Sebastian Steudtner: his team claims a new Guinness World Record in Nazaré | Photo: João Cordeiro

Big wave surfing is an industry with an industry.

The relentless chase for world records translates into prize money and sponsorship deals.

Athletes have been pushing their limits and putting their lives on the line to ride bigger and heavier waves.

Top athletes now work with multidisciplinary teams involving personal trainers, psychologists, nutritionists, photo and videographers, and public relations professionals.

This 360-degree approach brings world-renowned big riders closer to their goal of holding the record for the largest wave ever surfed.

Sebastian Steudtner is one of them.

The German holds the coveted Guinness World Record trophy validated by the World Surf League.

But the 2023/2024 winter season was particularly rich in XXL swells and potentially world record-breaking feats.

Sebastian Steudtner: the German's goal is to surf waves twice this size | Photo: João Cordeiro

Drones to Measure Wave Height

So, because the best defense is the attack, Steudtner leveraged "state-of-the-art drone technology" developed by Porsche Engineering to measure one of his best recent rides at Nazaré.

The drone prototype from the joint technology project between Team Steudtner and Porsche Engineering was used during this winter's XXL swell.

According to the German team, the device determines the height of waves quickly and precisely.

The prototype is equipped with cameras, control units, and storage devices.

In addition, sensors are used in vehicle development to support modern driver assistance systems.

The drone can measure all areas of the wave and the surfer within a radius of about 100 meters. 

"We are very pleased to have created an innovative solution that can advance the sport of surfing," says Marcus Schmelz, Project Manager at Porsche Engineering.

"It was a challenge to develop a drone that can measure not only the height of the waves but is also capable of tracking the surfer within the radius throughout the entire wave ride."

Porsche Engineering's drone measured Sebastian's wave at Nazaré at 93.73 feet (28.57 meters). The wave was caught and ridden on February 24, 2024.

The current world record, also held by Steudtner, is 86.4 feet (26.21 meters), which was achieved at Nazaré in 2020. 

The current official WSL measurement model uses video footage and still images to determine wave height.

"We are open to sharing our technical insights from the drone development with official experts," adds Schmelz.

"Our goal is to further increase transparency in big wave surfing and to provide accurate measurement data more quickly."

Porsche's drone is not the first to fly over waves and measure them.

In 2020, Teddy Allen and Milan Curcic created Henet Wave, a similar, portable unmanned aerial vehicle (UAV) that works as an aerial surf buoy.

The device was tested in 2022 and has been continuously updated.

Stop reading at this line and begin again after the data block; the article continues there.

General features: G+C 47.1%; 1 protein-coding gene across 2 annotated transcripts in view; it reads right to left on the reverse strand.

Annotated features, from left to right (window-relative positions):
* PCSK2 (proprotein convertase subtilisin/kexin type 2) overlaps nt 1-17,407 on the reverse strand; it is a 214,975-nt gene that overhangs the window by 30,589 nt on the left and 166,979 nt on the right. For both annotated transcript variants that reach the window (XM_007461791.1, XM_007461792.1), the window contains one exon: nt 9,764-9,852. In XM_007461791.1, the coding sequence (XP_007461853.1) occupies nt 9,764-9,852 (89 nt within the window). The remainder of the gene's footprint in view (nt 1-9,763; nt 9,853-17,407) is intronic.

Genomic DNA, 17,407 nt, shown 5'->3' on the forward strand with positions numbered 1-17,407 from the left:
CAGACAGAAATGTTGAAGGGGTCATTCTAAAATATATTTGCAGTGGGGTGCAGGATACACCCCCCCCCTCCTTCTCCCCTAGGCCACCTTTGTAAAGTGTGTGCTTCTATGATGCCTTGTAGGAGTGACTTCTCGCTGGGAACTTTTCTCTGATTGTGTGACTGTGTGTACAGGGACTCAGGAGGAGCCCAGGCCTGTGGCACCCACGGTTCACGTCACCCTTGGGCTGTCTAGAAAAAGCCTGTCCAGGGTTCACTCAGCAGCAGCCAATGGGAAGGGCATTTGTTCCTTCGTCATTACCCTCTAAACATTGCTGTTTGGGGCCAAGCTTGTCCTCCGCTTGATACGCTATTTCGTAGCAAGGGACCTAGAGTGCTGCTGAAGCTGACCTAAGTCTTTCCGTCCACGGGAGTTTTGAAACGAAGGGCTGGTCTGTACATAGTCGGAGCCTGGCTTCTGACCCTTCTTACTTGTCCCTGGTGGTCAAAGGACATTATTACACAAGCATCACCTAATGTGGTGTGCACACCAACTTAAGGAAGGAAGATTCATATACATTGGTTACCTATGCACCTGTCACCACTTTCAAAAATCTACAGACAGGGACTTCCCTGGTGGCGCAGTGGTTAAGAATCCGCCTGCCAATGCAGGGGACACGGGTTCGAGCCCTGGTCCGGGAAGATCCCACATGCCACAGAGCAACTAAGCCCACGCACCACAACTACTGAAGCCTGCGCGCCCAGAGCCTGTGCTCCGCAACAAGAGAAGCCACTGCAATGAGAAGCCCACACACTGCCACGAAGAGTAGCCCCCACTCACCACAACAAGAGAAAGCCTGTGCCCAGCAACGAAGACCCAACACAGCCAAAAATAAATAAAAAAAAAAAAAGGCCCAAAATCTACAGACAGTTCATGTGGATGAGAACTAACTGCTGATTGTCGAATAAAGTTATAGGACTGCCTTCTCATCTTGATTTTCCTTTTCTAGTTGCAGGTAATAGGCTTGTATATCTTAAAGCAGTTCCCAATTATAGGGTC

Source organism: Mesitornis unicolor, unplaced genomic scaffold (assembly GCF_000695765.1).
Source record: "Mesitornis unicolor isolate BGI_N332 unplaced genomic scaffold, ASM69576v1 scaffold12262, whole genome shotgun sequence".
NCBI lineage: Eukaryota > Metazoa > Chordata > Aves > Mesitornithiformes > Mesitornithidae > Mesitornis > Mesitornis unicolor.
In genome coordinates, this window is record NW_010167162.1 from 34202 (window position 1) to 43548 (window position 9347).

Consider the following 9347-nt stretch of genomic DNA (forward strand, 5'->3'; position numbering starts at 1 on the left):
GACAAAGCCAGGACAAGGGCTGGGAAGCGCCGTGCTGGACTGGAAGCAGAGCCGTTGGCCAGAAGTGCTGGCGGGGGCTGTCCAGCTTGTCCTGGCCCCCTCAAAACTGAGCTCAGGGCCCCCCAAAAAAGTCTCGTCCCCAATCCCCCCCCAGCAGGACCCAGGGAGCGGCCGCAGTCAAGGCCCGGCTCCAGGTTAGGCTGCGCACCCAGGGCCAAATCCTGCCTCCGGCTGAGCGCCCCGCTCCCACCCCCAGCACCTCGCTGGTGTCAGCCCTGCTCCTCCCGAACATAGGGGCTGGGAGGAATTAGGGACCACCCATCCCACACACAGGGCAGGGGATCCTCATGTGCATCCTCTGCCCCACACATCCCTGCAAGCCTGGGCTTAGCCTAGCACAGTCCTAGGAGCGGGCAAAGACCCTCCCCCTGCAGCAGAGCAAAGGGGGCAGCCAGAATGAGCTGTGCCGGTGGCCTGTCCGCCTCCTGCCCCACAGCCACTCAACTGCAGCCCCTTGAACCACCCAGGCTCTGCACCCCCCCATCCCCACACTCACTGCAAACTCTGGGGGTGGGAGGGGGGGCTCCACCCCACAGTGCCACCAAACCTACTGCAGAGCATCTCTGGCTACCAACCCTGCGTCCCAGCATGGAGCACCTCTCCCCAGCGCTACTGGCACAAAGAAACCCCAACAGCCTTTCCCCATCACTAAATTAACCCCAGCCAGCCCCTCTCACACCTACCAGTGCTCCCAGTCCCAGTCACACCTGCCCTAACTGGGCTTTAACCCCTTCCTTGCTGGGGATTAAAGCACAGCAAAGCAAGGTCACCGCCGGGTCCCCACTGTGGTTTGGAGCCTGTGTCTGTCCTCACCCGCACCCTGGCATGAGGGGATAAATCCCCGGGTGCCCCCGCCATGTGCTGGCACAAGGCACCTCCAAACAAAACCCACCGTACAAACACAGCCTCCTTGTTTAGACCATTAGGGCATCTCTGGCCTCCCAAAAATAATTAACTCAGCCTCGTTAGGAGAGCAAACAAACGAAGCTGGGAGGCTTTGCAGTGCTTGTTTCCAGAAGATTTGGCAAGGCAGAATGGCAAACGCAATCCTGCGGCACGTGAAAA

Caçador RS: Sebastian Steudtner's surfboard can reach speeds of 100km/h | Photo: Porsche

Mission Wave Alpha

Sebastian Steudtner's entourage is one of the strongest in the field.

The German is backed up by several multinational corporations, including Porsche, Porsche Engineering, Schaeffler, O2 Germany, Deutsche Vermögensberatung, X-BIONIC, and others.

He recently set up Mission Wave Alpha, a project that aims to get Steudtner surfing waves twice the size of the current world record, i.e., 130-160 feet (40-50 meters).

These brands are helping him push the sport to the next level on all fronts, from water safety to board materials and design.

Over the past three years, Steudtner, in partnership with Porsche Engineering and Schaeffler, has developed and optimized new surfboard technology to get him surfing the biggest waves possible.

For instance, to reduce water and air resistance, a fundamental variable in surfing, the surfer and his tech team used the latest simulation methods and wind tunnel validations.

As a result, with the new board "Caçador RS," Steudtner says he can now reach speeds of up to 100 kilometers per hour, compared to the previous 80 kilometers per hour.

Higher speed is critical to riding larger waves because the taller a wave is, the faster the surfer must be so that it doesn't overrun him.

Now, this speed advantage enabled Steudtner to ride the potential next record wave.

"I am very proud to be able to bring big wave surfing to the next level through the development of safety and technology and by believing in my dream," concludes Sebastian Steudtner.

"Together with my team, which is driven by its unique 'can do' mindset to define possible in big-wave surfing, we were able to accomplish this mission."

The race for the world's largest wave ever surfed is on, with Lucas "Chumbo" Chianca also claiming a potential record in Praia do Norte, Nazaré, Portugal.

Words by Luís MP | Founder of

Top Stories

AllWaves is a new wave pool technology from Belgium that allows surfing on an artificial lake, thus bringing surfing experiences closer to enthusiasts and landlocked surfers.

The world's first city center wave pool is ready to welcome surfers. Meet RiF010, the Dutch answer to urban surfing.

Bianca Valenti, Alo Slebir, Wilem Banks, and Jojo Roper were the standout wave riders of the 2024 Mavericks Surf Awards.

The waves at O2 SurfTown MUC are rolling. Europe's largest wave pool opens in Summer 2024 in Munich, Germany.